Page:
Take Your Pick

Politan Row Brings Diversity, Energy to Rice Village

The newest food hall in town offers a lot of variety. Where are you starting?

By Timothy Malcolm November 8, 2019

The bar welcoming you into Politan Row.

While walking around Politan Row, the new food hall in Rice Village that opens for business Saturday at 2445 Times Blvd., you may come to the same conclusion as CEO and founder Will Donaldson of the Politan Group: The place has an incredible selection of food stall offerings that are operated and owned by people with backgrounds that are just as diverse. 

"One of the things that we were noticing last night that's so fun is that every single vendor stall here is minority owned," Donaldson told Houstonia

In that sense, Politan Row fits perfectly in Houston. With vendors like Cochinita & Co., showcasing Victoria Elizondo's tacos (pollo poblano, vegan mole) and mariscos (tuna tostada, snapper aguachile), and Pacha, combining Peruvian and Japanese traditions (makis with torched salmon, ebi, and anticuchero aioli; salmon tiradito with leche de tigre and yuzu), there's a sense that you can globetrot by just walking around the 7,340-square-foot space. 

Plus, the vendors are relative newbies in the restaurant world, people who are striking out on their own and using Politan Row as a possible springboard for standalone brick-and-mortar operations. The people working here are going to be some of the names to watch in town.

Vendors sign one-year membership agreements to cook and serve at Politan Row. After nine months the contracts auto-renew, as long as Politan Group wants to keep working with the vendor. Everyone shares a commissary kitchen, and is encouraged to collaborate and network with one another. The idea is to create an environment where people with vision can really build out their concepts. "We're one of the only food halls that pretty much exclusively works with first-time operators," says Donaldson. "They have plenty of commercial restaurant experience working for someone else. But this is the first thing that is theirs theirs."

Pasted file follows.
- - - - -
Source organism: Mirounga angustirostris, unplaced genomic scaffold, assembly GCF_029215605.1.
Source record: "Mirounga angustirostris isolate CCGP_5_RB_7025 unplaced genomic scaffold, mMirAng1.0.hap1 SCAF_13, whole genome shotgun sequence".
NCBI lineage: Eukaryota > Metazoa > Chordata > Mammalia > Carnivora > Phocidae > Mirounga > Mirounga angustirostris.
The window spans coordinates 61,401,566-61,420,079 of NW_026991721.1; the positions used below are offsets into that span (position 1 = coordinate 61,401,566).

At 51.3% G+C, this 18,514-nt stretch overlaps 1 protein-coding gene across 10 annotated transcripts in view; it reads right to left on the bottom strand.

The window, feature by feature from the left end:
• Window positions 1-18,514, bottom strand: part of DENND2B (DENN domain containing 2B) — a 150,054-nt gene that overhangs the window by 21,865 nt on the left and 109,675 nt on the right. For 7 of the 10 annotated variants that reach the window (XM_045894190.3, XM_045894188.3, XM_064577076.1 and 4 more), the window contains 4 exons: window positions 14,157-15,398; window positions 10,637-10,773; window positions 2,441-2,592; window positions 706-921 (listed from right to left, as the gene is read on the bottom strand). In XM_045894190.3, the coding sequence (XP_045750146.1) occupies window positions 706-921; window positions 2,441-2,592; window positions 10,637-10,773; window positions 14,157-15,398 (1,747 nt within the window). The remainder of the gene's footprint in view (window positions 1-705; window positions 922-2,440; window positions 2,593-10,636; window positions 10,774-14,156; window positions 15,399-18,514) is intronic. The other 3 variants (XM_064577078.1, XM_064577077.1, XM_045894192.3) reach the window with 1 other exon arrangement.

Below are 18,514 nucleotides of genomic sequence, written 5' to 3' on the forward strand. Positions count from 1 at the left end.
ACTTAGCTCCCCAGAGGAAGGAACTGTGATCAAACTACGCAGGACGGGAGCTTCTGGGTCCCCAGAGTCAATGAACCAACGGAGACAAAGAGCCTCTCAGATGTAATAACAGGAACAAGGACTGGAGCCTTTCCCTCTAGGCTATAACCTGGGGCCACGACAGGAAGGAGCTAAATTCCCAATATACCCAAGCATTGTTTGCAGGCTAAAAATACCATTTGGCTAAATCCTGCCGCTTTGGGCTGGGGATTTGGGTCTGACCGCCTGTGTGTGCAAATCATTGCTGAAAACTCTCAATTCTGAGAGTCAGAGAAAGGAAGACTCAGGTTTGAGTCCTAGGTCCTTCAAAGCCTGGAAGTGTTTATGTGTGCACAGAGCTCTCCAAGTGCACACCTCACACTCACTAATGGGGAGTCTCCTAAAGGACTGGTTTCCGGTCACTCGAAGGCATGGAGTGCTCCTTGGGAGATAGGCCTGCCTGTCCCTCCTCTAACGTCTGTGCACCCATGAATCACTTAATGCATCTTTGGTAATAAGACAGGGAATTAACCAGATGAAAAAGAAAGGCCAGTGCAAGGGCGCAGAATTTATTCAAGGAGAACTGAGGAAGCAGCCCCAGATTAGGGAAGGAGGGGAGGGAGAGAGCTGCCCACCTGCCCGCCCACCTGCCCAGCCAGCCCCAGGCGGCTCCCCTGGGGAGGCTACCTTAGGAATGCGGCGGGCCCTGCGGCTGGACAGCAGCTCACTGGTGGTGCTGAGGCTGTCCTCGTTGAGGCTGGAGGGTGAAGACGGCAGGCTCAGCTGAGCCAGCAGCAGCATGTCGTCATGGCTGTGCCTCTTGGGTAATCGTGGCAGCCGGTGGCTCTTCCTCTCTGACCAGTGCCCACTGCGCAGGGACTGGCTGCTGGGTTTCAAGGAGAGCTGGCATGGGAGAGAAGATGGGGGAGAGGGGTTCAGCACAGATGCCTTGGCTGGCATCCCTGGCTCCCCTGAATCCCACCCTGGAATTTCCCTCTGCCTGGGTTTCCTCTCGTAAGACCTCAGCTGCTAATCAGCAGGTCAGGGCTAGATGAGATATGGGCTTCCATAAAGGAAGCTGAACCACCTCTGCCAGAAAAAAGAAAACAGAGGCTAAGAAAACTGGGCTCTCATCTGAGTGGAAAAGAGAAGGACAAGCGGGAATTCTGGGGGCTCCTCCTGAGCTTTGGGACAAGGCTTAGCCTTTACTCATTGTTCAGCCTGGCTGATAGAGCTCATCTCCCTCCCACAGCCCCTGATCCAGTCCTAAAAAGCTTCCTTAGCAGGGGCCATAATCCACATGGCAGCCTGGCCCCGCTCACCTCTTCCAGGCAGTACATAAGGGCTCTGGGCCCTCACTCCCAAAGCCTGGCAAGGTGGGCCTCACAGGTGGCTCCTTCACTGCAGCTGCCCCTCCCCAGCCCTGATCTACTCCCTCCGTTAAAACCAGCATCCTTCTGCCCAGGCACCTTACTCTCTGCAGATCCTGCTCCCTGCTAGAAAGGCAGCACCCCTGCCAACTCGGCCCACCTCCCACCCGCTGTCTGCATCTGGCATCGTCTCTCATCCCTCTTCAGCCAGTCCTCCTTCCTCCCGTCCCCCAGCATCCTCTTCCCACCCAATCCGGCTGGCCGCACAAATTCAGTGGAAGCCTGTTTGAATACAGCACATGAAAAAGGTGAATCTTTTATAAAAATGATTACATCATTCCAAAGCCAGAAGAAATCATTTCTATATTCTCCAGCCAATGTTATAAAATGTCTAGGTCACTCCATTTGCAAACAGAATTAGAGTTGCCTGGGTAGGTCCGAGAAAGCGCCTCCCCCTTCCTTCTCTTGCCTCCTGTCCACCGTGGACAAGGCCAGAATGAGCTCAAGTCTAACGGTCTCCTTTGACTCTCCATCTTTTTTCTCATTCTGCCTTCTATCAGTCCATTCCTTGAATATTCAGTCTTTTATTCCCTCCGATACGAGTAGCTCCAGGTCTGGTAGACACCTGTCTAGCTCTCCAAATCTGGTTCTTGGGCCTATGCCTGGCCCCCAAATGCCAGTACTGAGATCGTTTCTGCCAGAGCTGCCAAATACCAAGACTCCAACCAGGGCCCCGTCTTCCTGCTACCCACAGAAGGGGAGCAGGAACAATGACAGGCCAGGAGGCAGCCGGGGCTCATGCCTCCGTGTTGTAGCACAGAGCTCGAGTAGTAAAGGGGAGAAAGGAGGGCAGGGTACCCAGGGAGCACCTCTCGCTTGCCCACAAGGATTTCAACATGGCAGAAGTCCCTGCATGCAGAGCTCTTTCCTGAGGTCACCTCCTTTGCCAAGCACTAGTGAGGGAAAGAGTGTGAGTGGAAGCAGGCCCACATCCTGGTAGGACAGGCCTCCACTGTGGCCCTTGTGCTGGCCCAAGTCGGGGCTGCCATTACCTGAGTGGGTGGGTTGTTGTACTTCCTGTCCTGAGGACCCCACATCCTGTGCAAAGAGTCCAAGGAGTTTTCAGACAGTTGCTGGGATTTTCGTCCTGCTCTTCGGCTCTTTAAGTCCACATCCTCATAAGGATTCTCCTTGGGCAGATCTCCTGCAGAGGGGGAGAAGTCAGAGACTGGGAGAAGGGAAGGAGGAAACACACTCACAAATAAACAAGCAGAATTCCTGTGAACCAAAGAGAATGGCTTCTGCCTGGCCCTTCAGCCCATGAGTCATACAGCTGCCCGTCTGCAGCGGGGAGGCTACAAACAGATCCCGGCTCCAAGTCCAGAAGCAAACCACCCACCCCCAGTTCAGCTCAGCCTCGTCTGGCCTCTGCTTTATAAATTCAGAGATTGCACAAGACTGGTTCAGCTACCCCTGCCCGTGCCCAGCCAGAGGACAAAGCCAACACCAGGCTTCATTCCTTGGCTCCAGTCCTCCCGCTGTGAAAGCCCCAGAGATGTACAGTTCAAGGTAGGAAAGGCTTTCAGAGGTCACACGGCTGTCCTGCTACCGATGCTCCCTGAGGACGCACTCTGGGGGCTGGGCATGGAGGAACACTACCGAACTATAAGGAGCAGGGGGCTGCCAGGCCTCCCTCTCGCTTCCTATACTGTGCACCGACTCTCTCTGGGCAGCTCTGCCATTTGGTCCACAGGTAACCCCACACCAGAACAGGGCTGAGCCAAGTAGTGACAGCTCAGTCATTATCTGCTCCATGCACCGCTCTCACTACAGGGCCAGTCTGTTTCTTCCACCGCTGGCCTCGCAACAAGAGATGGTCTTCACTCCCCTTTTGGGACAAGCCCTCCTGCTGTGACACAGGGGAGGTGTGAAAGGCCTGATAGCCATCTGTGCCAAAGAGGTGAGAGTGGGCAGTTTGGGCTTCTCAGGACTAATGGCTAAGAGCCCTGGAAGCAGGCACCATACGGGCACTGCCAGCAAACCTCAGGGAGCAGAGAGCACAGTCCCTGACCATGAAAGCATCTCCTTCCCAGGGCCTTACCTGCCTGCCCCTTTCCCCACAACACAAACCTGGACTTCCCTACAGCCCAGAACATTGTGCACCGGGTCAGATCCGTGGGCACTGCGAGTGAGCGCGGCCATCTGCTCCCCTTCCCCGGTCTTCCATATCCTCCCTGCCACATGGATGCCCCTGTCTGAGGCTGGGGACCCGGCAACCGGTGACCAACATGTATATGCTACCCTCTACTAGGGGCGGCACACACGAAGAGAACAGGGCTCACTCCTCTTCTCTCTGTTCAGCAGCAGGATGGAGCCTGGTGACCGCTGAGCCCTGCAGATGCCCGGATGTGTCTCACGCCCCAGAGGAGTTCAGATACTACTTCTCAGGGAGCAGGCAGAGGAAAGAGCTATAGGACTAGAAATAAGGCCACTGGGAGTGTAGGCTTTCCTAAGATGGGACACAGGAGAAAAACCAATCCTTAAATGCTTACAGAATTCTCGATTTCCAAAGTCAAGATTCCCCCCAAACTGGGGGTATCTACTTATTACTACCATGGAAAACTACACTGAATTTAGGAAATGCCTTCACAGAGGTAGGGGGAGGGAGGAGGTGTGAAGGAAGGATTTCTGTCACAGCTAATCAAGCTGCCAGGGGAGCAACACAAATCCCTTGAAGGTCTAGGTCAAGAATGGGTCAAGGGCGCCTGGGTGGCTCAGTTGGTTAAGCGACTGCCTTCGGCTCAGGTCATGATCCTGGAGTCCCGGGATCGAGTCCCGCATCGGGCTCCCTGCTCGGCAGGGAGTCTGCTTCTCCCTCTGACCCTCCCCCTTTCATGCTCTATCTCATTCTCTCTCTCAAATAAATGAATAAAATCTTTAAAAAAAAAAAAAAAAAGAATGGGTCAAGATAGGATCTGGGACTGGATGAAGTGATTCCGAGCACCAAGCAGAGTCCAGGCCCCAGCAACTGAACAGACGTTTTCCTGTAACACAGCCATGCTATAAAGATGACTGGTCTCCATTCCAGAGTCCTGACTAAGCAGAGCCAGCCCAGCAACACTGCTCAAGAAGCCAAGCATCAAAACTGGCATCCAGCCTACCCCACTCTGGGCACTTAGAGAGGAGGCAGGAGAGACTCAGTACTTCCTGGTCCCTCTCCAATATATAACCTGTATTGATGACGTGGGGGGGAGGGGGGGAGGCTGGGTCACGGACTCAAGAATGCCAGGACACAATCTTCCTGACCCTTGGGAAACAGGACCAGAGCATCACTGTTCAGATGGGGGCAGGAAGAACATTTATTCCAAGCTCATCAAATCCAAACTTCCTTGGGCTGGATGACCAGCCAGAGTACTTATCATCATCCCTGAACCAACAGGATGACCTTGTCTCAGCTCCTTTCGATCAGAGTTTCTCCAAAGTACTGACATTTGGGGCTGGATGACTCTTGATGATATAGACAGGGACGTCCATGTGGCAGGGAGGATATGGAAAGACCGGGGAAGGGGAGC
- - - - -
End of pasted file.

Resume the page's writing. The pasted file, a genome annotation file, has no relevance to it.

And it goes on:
The hall has a mid-century modern design with the centerpiece being a gorgeous bar with wood planks that extend to the ceiling like a tree stalk. As the circa-1961 building had a waffle slab ceiling, Politan just filled in the slab with custom wood panels to warm up the area. The result is a place where you'll want to hang out through the night (Politan has a bar program that'll focus on agave spirits). As Politan Row will be open from breakfast all the way through late-night once the hall starts running the full planned schedule (don't expect food after dinner quite yet), there'll always be something for guests.

The vendors are lined along the perimeter of the hall, and tables peppering the interior beg for all kinds of eating experiences, whether you're alone with a laptop or book, hanging with friends, or meeting new people. Donaldson hopes the layout encourages community—a space where customers will camp out and go from one concept to the next trying all the different flavors available.

"Our whole thing is you don't have to pick," says Donaldson. "Bounce around and try a whole bunch of stuff."

Vendors at Politan Row include:

  • Susu Kopi and Boba: By the Kelvin Drive entrance, an Indonesian cafe from Greenway Coffee's Niken Prabanto and Ecky Prabanto with coffee, soft-serve, and boba tea.
  • Cochinita & Co.: Victoria Elizondo's Mexican concept of tacos with a focus on fresh seafood. Oysters available on the weekends.
  • Breaking Bao: Popular food truck of steamed buns, plus Korean queso and other sides, from Phillip Kim.
  • Torshi: Rafik Abohattab comes from New Orleans with this Egyptian concept of dips, mezzas, shawarma, gyro, and breakfast fare.
  • Ate Kitchen: Keisha Griggs does Trinidadian cuisine here, like curry chicken, jerk chicken, and Caribbean short ribs.
  • Kin: Evelyn Garcia moves from the now shuttered Decatur Bar & Pop-Up Factory to serve up Thai-inspired bites like her larb lettuce wraps and BBQ brisket roti, plus curries.
  • Pacha: The combination of Japanese and Peruvian, known as Nikkei, comes to Houston via Japanese-Peruvian Masaru Fukuda. His food includes makis, ceviches, and poke bowls—call it acid sushi.
  • Nice Sprout: Amanda Altman and Nais Sanchez bring a vegan concept with cold-press juices, smoothies, and smoothie bowls.
  • Bar Politan: Sophie Burton manages the beverage program here, which will focus on agave spirits.
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